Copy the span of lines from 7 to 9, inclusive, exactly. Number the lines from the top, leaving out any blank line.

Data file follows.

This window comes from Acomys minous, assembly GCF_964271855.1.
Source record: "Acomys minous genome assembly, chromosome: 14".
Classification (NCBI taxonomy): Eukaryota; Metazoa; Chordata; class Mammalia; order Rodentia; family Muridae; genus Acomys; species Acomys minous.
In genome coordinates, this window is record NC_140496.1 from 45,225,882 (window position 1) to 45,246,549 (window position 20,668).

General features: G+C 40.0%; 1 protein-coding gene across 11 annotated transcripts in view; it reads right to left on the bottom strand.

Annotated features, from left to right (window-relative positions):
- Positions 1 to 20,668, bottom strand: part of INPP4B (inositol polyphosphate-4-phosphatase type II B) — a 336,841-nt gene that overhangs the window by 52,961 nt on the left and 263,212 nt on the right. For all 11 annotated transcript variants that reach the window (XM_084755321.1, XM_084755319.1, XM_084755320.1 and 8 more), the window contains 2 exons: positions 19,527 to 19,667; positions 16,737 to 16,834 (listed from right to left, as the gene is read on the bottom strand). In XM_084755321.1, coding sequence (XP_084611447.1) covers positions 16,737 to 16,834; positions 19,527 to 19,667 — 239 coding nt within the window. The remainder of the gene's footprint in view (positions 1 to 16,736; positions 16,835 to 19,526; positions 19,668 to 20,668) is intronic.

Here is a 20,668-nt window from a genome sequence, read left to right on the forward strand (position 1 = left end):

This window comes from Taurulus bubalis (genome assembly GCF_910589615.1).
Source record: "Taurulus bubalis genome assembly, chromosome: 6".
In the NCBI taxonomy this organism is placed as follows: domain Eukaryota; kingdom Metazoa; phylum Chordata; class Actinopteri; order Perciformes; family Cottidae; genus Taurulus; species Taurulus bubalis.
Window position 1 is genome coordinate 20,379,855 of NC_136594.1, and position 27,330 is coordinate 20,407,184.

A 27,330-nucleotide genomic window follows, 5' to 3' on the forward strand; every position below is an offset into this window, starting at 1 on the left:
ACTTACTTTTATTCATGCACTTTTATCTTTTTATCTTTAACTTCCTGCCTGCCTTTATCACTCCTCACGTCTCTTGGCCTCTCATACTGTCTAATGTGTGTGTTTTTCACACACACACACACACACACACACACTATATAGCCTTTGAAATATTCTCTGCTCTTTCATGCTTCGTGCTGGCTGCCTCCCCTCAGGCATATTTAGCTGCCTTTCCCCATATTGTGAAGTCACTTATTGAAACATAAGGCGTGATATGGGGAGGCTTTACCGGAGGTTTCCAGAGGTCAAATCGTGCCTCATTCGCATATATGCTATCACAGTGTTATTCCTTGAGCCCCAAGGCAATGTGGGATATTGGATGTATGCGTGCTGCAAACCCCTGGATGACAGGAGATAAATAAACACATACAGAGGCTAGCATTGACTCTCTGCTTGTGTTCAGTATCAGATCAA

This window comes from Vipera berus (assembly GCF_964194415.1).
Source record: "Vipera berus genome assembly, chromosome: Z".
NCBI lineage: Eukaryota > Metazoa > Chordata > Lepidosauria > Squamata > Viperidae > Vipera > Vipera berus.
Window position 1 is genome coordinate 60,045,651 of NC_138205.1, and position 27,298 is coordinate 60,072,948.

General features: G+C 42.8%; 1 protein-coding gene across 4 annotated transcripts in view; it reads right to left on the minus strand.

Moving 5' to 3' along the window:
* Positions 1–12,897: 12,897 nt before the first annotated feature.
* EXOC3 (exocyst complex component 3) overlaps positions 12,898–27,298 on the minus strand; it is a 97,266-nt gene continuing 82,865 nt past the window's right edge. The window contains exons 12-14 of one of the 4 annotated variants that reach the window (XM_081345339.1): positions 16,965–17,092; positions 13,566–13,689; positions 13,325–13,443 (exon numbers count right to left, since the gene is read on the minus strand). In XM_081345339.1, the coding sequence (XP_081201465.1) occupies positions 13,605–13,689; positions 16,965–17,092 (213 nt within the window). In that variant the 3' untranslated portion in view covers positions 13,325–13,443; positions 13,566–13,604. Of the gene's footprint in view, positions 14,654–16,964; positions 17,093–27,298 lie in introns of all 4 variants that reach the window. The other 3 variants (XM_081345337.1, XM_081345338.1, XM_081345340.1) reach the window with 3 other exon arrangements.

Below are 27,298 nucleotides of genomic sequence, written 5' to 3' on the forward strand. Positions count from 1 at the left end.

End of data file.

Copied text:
- Positions 1 to 20,668, bottom strand: part of INPP4B (inositol polyphosphate-4-phosphatase type II B) — a 336,841-nt gene that overhangs the window by 52,961 nt on the left and 263,212 nt on the right. For all 11 annotated transcript variants that reach the window (XM_084755321.1, XM_084755319.1, XM_084755320.1 and 8 more), the window contains 2 exons: positions 19,527 to 19,667; positions 16,737 to 16,834 (listed from right to left, as the gene is read on the bottom strand). In XM_084755321.1, coding sequence (XP_084611447.1) covers positions 16,737 to 16,834; positions 19,527 to 19,667 — 239 coding nt within the window. The remainder of the gene's footprint in view (positions 1 to 16,736; positions 16,835 to 19,526; positions 19,668 to 20,668) is intronic.

Here is a 20,668-nt window from a genome sequence, read left to right on the forward strand (position 1 = left end):

This window comes from Taurulus bubalis (genome assembly GCF_910589615.1).